This is why I love garage music from the 1960s. No pencil necked record executives here. No songwriter from the Brill Building crafting the perfect song. No producer arrogantly pushing his one-size-fits-all vision on a band. Nope. Just a bunch of kids banging out some song that they wrote themselves. Usually those songs were silly, boorish or just plain bad. But occasionally, it was brilliant.
As we do...we are flipping the record over and starting with The Flip-Side (get it now?)
On the flip-side we have the ultra-awesome Judgement Day by The Esquires. The year is 1966. The label is the DIY Glenvalley Records. It's really hard to imagine what Singer/lead guitarist Charlie Snellings and rhythm guitarist Wes Horne were thinking when they wrote the words to this devil-comes-a-knockin' tale. Perhaps it was taken from a baptist sermon in the conservative, religious Dallas suburbs. Perhaps they were just feeling a little devilish. Here are the lyrics to the Esquires' Judgement Day.
All through life you laugh and say there is no such thing as judgement day/one night as you lay sleeping on the pillow. And voices start coming through the wall and you think back but you can't recall ever hearing those words ever spoken. They say 'brother your time has come your soul must leave, your body is done.' You say 'what sin have I done to deserve this?'. You say 'I'm not ready to be taken, nor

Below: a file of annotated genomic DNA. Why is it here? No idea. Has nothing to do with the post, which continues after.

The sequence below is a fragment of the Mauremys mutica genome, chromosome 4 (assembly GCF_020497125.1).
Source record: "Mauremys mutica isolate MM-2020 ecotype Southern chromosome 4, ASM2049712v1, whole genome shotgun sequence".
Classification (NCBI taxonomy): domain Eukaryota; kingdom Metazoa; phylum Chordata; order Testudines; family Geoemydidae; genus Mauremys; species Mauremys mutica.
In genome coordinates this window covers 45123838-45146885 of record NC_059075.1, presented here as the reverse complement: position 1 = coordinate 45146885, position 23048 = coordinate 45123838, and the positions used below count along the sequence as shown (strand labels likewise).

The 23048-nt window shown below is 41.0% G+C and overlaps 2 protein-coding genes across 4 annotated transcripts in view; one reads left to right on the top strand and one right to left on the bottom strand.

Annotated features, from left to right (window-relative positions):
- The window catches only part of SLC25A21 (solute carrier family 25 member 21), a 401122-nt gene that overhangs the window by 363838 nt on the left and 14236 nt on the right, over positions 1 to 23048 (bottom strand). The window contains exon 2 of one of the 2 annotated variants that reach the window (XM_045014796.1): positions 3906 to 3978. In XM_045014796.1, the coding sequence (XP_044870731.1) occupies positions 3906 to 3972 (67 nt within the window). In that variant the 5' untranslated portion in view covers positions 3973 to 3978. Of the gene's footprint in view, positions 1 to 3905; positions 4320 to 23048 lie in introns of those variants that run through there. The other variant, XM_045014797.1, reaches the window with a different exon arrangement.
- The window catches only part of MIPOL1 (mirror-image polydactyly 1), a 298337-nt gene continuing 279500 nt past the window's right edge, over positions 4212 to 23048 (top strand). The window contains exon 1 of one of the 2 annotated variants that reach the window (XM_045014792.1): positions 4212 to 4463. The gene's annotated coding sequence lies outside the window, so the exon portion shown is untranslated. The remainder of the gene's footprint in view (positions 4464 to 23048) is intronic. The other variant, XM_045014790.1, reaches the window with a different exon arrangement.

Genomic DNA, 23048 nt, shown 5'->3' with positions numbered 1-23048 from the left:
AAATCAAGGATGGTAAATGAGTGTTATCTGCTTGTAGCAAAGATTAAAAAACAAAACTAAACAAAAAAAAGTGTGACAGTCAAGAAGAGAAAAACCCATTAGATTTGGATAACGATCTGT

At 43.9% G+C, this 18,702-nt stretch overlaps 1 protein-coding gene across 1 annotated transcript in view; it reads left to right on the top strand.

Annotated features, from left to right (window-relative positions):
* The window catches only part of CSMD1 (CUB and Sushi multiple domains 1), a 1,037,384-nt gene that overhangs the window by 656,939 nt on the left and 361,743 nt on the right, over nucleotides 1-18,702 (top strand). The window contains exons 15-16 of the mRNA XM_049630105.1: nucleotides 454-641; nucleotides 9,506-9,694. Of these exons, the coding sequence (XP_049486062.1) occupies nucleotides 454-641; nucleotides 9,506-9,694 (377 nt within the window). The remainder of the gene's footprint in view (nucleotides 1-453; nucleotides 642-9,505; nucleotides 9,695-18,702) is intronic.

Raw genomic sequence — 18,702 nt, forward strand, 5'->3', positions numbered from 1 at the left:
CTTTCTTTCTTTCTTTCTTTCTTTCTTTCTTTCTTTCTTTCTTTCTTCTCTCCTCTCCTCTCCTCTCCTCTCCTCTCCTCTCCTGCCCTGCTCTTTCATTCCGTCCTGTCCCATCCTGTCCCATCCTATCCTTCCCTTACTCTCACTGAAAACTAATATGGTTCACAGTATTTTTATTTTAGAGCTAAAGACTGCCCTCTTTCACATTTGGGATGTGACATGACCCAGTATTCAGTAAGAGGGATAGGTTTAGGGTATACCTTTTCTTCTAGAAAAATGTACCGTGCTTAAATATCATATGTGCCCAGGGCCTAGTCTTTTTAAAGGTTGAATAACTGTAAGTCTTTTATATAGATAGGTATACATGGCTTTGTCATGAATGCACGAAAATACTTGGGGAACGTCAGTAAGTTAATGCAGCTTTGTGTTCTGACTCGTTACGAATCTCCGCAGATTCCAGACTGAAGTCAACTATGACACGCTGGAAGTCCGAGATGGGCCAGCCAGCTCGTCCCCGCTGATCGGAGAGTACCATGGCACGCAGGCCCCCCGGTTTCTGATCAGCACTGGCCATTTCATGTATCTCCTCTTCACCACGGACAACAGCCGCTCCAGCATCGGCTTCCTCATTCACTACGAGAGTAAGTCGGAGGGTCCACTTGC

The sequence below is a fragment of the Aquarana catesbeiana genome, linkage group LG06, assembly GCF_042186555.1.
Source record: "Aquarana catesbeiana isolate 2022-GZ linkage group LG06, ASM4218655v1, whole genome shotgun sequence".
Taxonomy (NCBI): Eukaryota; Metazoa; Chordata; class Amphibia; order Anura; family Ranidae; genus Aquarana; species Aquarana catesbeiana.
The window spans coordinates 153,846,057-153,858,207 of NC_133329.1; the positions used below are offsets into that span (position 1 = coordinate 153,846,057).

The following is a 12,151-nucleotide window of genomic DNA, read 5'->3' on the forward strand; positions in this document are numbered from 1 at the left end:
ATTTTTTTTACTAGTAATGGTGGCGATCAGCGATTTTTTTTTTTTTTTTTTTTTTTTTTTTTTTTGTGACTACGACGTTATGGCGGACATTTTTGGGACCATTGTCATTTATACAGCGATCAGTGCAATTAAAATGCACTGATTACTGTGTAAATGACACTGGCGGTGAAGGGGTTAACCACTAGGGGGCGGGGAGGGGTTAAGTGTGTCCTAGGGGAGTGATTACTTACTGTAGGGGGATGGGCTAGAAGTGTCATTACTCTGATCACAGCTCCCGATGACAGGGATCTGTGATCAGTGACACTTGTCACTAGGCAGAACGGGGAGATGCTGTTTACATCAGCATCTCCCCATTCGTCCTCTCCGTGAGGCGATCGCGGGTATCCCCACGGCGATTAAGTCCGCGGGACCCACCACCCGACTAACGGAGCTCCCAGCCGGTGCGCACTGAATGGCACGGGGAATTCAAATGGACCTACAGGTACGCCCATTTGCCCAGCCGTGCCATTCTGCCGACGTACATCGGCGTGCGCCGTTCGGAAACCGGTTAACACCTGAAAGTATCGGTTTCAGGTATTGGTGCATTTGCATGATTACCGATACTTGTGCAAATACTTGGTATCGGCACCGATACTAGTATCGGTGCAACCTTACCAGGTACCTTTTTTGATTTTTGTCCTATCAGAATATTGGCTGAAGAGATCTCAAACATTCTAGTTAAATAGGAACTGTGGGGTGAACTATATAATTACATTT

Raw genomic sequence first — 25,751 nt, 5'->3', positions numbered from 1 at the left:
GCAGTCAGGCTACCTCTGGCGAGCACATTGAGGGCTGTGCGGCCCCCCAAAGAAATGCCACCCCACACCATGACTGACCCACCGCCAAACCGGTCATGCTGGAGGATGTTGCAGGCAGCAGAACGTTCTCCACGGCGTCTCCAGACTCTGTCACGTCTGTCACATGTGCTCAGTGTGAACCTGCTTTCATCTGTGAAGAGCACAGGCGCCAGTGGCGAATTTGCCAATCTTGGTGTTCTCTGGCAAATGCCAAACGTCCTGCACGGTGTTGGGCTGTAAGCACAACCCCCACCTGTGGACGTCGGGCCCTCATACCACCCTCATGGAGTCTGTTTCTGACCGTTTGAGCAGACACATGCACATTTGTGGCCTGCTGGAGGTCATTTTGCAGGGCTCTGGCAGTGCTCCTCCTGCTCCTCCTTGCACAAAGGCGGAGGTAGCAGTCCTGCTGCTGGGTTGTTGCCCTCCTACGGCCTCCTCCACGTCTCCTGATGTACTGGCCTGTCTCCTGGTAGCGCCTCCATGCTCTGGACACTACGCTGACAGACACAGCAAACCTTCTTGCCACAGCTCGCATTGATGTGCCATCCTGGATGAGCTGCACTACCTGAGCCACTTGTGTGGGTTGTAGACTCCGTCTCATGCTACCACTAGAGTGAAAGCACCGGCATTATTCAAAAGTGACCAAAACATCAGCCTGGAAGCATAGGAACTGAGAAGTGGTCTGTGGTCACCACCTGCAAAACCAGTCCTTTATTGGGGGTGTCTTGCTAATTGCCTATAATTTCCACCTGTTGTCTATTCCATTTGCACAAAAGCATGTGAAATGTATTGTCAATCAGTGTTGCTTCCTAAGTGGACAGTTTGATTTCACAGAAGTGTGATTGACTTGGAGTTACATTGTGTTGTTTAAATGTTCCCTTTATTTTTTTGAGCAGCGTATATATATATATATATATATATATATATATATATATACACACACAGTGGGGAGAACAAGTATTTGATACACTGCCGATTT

beto wing edmy way to heaven'. Say brother it's not heaven but hell that's waiting. Yeah. And a hole opens up in the wall and that familiar voice does call that says 'brother, follow'. And down that dark pathway you tried to leave your world of sin and pride and then you see that light up ahead. You say 'it's heaven! I can win!', ' tell them I can win' then you feel that heat on your skin and then you know where you're bound for. Yeah!
Don Smelling, our singer's dad, set the label up, managed them, bought the band's equipment and even produced this kick-ass record with a devilish scream. Kudos to dads like Don who do stuff like this for their kids.
The plug-side, These Are The Tender Years, is downright lame compared to our cryptic flip-side. But I include it because I love you. Only 1000 copies were pressed and the record was probably only sold at their local roller-rink performances.
Until next time, we'll see you On The Flip-Side!